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2008: I due Foscari


Program notes by Luke Jensen


On February 29, 1844, shortly before the premiere of Ernani in Venice, Verdi signed a contract for an opera to be produced later that fall in Rome. No details of the contract remain, but I due Foscari was the result. Antonio Lanari, son of the more famous impresario Alessandro, presumably signed the contract with Verdi as he made all the local arrangements for this new work at the Teatro Argentina in Rome. 


Lanari’s first season at the Teatro Argentina was that spring during which he produced Ernani with great success, heightening anticipation for Verdi’s new work. Giovanni Ricordi, Verdi’s main publisher, happened to be passing through Rome during the performances of Ernani. During that trip, he likely secured publication and performance rights for the new opera if he had not done so already. 


Three-way agreements involving composer, local impresario, and publisher became the norm in Verdi’s early career. For Foscari, Ricordi held all publication and subsequent performance rights with royalties due to the composer for future productions. He also had the responsibility of preparing all of the musical materials for the premiere. 


Verdi had been thinking of composing an opera based on Lord Byron’s play, The Two Foscari, before settling on Ernani. Indeed, the librettist, Francesco Maria Piave, had already started to work on Foscari, for Venice, but the management of the Teatro La Fenice, venue for Ernani’s first production, turned it down. They did not want to offend the prominent Venetian Loredan and Barbarigo families with unflattering portrayals of their fifteenth-century ancestors. 


Before finalizing the libretto, it had to pass the scrutiny of the Roman censors. They had already turned down Lorenzino de’ Medici, another libretto by Piave. But Foscari passed muster and, with approval from the censors, Piave completed the libretto, and it arrived in Verdi’s hands on May 14, 1844. 


I due Foscari had been a potential opera for several months, but at this point in his career, Verdi rarely made any significant progress in composing a work until after he reached an agreement regarding his compensation and commitment for the initial production, stipulations about the libretto and the librettist, some indication about the disposition of subsequent performance rights, and the composer’s requirements for the cast of the premiere. With the completed libretto in May, Verdi began to work most earnestly on the opera with everything in place except the final decisions about the cast.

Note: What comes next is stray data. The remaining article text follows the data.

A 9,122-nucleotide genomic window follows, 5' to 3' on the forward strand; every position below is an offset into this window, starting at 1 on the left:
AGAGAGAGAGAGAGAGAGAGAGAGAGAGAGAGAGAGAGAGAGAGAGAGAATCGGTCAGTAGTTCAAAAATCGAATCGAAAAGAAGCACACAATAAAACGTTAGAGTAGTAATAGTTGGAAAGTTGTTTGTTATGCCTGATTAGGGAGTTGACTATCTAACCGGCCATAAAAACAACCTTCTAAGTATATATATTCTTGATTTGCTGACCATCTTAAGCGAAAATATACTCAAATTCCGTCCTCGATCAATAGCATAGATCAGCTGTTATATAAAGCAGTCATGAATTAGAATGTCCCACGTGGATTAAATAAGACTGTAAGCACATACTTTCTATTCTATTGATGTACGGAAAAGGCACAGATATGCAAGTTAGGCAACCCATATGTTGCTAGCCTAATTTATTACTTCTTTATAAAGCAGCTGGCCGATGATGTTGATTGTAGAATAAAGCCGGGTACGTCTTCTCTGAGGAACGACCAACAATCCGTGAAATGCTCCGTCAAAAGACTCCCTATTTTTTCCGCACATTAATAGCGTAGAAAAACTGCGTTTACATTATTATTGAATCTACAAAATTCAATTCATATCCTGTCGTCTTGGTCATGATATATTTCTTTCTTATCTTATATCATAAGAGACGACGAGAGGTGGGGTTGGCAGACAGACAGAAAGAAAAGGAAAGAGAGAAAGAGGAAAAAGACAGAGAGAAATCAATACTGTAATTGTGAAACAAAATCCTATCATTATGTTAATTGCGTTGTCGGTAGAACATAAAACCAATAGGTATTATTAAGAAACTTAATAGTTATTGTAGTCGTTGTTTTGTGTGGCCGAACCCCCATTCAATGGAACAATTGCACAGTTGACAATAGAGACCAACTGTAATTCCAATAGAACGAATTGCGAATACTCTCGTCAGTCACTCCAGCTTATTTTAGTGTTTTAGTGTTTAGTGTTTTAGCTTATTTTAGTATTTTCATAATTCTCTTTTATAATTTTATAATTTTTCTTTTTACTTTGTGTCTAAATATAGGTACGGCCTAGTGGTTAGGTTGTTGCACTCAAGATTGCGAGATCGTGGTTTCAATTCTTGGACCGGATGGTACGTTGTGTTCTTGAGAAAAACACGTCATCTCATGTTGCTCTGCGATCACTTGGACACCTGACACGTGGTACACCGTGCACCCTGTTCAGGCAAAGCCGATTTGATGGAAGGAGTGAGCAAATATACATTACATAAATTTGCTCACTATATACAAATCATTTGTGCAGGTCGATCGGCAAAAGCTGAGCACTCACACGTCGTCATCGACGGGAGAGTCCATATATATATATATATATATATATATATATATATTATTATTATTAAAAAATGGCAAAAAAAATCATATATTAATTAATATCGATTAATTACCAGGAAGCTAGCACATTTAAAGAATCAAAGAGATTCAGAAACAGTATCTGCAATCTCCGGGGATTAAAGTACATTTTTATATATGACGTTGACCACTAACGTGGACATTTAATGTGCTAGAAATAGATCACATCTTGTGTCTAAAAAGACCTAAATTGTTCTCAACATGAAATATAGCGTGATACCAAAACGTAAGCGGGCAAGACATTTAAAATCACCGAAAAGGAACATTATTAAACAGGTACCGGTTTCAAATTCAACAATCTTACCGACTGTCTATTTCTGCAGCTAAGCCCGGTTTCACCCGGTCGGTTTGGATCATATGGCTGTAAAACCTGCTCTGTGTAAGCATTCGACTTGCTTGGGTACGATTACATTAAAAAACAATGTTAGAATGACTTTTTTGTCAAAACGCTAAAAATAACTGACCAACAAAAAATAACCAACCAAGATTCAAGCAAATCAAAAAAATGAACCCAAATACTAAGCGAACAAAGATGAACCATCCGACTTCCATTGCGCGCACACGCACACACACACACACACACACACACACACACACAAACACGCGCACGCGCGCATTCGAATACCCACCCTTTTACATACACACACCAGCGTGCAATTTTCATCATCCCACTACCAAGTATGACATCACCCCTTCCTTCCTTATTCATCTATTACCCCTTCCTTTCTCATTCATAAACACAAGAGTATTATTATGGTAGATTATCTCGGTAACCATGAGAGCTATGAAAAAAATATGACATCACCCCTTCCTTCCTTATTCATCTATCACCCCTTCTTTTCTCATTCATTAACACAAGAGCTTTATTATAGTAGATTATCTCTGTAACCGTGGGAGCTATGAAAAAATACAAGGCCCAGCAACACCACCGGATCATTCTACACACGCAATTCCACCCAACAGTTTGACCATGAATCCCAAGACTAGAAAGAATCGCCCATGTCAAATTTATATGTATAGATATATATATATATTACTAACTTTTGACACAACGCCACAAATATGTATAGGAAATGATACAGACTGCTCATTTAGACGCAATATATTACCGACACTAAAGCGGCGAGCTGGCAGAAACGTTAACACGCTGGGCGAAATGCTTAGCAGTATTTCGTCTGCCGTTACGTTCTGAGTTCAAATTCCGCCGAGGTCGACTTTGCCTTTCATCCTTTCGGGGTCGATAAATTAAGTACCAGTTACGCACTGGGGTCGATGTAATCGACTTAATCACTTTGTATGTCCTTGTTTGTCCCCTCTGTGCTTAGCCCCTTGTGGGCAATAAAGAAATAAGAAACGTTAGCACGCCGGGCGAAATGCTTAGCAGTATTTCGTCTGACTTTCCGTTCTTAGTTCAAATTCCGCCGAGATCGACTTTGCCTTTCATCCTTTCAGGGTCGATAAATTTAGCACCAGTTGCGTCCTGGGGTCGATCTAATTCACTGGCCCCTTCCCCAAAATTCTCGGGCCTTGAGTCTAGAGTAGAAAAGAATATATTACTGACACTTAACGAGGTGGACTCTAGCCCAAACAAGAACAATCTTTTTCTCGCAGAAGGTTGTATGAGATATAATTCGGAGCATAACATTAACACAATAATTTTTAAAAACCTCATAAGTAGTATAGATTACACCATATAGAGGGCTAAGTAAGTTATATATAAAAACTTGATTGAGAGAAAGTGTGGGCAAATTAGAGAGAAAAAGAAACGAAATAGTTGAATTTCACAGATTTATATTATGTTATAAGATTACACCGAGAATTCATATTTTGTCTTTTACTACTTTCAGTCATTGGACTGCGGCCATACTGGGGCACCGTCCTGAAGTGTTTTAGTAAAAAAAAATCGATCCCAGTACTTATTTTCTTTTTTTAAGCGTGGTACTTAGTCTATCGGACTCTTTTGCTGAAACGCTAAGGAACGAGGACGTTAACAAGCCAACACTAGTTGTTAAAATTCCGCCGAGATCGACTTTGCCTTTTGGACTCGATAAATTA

On July 22nd 1844, Verdi wrote to Lanari regarding the cast: “I will need three principal parts: Barbieri, Roppa, De Bassini, three secondary parts, a basso profondo, a tenor, and a soprano.”


Marianna Barbieri-Nini was the first Lucrezia, Giacomo Roppa the first Jacopo Foscari, and Achille De Bassini, Francesco Foscari. Barbieri-Nini later appeared as Verdi’s first lady Macbeth and as Gulnara in the premiere of Il corsaro. De Bassini later sang in the premieres of Corsaro, Luisa Miller, and La forza del Destino. Roppa sang only this one Verdi premiere. 


During rehearsals, Verdi struggled with the tenor role and rewrote portions of it. Before traveling to Rome he sent an earlier version of “No, non morraicheiperfidi” to Ricordi who forwarded it to associates in London and Paris; and while Ricordi made the changes before he published the piano-vocal score, the never performed earlier version was published by associates in London and Paris. No clear evidence indicates whether the changes were precipitated by the tenor’s performance – he never sang another Verdi premiere – or if the composer was struggling with the drama itself. In either case, the result was a more nuanced portrayal of Jacopi Foscari. 


I due Foscari premiered on November 3, 1844. It was well received but did not garner the enthusiasm Verdi had come to expect. A year later, Donizetti commented on a performance he saw in Vienna saying that it showed Verdi at his best “in fits and starts.” Several years later, Verdi complained that it had “too unvarying a color from beginning to end.” But the public enjoyed this opera through the 1840s and beyond, as it became a regular feature in opera houses throughout Italy.


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